Henry Ford once said ‘When everything seems to be against you, remember that the airplane takes off against the wind, not with it.’ There are few disruptions that have the ability to catalyze a monumental transformation. The COVID-19 pandemic probably is that big disruption of our times that has challenged the status quo, turning lives and livelihoods in topsy-turvy and to a distinct contraction in the economy. Over the past three months, as countries world-over adopt different degrees of lockdown, traditional workforce structures and styles have undergone significant changes. This new reality has put organizations in a tight spot, compelling them to make a choice between ‘wait and watch’ or ‘jump and act’. So, we can either use this storm to deter us or use its headwind to leap forward.
The ‘work from home’ approach became a natural transition to perform day-to-day tasks and ensure business continuity. Client servicing, collaboration, brainstorming, accounting, there is a long list of roles that have been successfully and seamlessly executed remotely during this time. Technology has truly emerged as a savior and hero.
Seen skeptically in the past, work from home has compelled companies to trust and depend on its workforce to perform the same tasks with diligence and accountability. A key concern for most employers has been monitoring and recording productivity which can now be supervised by digital HR tools. The results, surprising to leaders from the old school of thought, have been positive. Most employees have stretched themselves beyond business as usual and risen to the task. Witnessing the disruption to business from close quarters, they have extended collaboration tools to customer and other value chain partners and gone beyond their roles to stand-by their fellow colleagues, leaders, and company.
Crisis is the best time to test the strength of a company’s culture. Are people-centric policies, inclusion and diversity initiatives and values done as a tick in the box, or do organizations genuinely take care of their workforce? Here again, technology has paved the way for the Human Resource function to adapt and respond in real time to the professional and personal needs. In many ways, it has presented a demonstration of how an organization can truly give back and stand-by its people that help protect its culture. It has enabled transparent communication at a time where pressure and anxiety of losing jobs is at an all-time high. Podcasts by heads, regular team catch-ups and online mental health workshops, enabled by technology, are proving to be very helpful.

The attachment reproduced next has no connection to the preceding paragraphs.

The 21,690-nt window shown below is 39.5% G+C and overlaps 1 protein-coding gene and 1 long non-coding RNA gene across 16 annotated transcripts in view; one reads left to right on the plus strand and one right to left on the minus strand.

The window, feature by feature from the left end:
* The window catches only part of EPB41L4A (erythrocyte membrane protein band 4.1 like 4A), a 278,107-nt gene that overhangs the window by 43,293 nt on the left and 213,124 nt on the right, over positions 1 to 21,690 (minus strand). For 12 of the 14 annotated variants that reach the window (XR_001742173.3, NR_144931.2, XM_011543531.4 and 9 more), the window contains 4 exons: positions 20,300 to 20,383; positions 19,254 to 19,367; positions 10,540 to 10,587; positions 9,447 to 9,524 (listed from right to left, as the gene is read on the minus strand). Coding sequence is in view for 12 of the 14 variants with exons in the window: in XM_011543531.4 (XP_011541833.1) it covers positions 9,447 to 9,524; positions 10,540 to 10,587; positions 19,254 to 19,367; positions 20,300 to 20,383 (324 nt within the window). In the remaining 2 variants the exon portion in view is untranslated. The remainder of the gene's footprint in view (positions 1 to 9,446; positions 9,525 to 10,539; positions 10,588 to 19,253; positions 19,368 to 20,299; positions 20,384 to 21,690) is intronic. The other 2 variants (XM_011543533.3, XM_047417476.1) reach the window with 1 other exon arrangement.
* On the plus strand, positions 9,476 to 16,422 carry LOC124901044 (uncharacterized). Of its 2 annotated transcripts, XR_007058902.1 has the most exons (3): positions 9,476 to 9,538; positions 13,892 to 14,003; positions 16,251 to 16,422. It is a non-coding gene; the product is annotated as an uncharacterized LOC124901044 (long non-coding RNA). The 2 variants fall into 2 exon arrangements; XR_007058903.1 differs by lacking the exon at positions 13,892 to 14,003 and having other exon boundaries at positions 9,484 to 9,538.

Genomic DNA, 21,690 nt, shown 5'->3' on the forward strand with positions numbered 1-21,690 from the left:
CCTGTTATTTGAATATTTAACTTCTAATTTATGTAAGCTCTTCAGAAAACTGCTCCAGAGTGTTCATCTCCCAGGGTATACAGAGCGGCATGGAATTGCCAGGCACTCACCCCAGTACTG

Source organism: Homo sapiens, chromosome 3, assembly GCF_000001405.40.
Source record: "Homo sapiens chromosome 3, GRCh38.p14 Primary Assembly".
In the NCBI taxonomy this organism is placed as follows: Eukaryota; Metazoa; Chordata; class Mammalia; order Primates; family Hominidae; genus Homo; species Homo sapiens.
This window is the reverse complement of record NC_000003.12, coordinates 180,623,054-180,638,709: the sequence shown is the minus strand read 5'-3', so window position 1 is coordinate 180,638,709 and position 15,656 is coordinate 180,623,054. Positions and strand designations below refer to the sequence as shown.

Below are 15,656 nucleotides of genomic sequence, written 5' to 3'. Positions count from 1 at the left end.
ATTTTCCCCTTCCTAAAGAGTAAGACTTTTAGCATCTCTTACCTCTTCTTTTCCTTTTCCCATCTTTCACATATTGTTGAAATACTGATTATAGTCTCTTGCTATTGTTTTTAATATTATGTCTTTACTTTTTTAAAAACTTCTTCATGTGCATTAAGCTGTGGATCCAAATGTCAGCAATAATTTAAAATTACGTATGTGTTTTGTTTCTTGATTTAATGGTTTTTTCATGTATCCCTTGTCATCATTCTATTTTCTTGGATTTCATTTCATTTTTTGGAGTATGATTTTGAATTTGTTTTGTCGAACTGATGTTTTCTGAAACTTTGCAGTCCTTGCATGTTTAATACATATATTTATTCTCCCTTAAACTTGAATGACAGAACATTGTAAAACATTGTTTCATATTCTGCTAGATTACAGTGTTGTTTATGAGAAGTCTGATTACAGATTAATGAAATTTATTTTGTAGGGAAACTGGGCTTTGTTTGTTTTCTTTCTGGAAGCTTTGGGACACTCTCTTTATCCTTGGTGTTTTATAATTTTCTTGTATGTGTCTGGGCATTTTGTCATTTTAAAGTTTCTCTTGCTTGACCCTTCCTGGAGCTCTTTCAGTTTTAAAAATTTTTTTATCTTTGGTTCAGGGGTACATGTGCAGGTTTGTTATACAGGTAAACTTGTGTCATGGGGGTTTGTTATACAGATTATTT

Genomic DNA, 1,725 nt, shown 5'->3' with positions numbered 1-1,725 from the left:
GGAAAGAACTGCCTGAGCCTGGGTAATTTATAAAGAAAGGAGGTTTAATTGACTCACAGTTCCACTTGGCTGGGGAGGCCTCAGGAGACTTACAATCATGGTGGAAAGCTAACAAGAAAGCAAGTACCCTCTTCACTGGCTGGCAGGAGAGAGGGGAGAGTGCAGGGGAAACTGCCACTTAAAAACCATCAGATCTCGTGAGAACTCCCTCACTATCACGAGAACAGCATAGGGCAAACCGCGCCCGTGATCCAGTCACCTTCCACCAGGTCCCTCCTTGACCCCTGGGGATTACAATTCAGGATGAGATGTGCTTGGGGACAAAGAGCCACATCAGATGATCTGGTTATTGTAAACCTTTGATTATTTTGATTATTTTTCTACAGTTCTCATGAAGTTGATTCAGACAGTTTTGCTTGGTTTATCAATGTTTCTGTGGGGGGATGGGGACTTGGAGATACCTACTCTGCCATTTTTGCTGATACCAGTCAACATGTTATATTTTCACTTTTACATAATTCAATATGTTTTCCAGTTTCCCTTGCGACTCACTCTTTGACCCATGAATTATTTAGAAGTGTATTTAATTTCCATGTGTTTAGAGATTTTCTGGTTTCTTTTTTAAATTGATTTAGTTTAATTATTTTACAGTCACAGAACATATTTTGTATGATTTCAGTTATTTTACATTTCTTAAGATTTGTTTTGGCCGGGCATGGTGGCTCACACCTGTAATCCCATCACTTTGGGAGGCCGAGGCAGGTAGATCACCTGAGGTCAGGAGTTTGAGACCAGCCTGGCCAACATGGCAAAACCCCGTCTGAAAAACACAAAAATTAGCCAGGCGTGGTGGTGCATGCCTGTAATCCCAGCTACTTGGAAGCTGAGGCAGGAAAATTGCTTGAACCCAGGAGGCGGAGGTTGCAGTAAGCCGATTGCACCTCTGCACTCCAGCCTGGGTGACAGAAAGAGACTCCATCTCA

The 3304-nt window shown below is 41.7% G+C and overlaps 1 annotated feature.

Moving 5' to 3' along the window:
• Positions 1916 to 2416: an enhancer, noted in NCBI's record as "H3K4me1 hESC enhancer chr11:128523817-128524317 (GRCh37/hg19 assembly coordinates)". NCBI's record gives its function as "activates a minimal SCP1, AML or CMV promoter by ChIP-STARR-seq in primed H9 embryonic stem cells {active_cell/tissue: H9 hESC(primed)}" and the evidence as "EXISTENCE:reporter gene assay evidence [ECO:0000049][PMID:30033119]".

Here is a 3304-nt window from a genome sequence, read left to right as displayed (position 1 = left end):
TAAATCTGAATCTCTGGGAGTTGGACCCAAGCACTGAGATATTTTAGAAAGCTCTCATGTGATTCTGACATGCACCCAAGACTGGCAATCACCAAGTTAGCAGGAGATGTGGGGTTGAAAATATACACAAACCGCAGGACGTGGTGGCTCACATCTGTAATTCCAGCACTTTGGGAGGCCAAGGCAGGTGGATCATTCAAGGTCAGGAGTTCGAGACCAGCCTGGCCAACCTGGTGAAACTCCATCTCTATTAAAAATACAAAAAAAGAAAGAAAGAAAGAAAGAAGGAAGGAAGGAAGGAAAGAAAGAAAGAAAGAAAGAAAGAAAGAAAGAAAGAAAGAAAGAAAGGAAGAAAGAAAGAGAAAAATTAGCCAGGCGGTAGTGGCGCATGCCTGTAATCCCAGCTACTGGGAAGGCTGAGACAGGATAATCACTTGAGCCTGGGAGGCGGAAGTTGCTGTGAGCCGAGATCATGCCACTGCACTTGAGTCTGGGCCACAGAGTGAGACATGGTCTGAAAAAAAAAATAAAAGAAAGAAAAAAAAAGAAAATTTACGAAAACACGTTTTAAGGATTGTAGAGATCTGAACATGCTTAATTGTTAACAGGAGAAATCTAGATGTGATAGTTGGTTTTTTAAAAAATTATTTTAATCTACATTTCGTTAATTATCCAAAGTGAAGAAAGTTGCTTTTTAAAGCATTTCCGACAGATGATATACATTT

Technological advances have transformed our ability to not only recruit, hire and train remote employees, but also to keep those foundational initiatives not lose momentum. On-boarding new employees, familiarizing them with the structure, and helping them engage with their team members despite no physical contact, has been made possible through digital platforms. Even during mergers and acquisitions, seamless transition to new processes and initiatives have been made possible due to a strong foundation of technology aided by digital tools.
Even high-impact activities like Town Halls, Annual General Body Meetings and audits are being carried out virtually. With the help of webinars and team meetings, mentoring sessions and internship programs have continued with the same vigour, representing a company’s commitment to its employee’s growth and future.
To me this signifies that the reluctance to modernize was pushed out of the window much like traditional HR methods and overdue digital adoption took precedence. What we are going through is nowhere close to ‘business as usual’ but rather it’s ‘business as unusual’. Social distancing and contact-less measures will be a norm for some time and companies can no longer depend on conservative measures but instead will need to take bold decisions and bold investments. Both organizations and people need to question what needs to be preserved, created, accepted, or eliminated.
As we can see possibilities powered by technology are enormous. At the same time, we must not forget the lessons from COVID-19. The resultant impact on the economy has necessitated growth-oriented organizations to rethink their actions and commitment to their people with the same focus as they concentrate on re-aligning their business offerings, processes, and business models.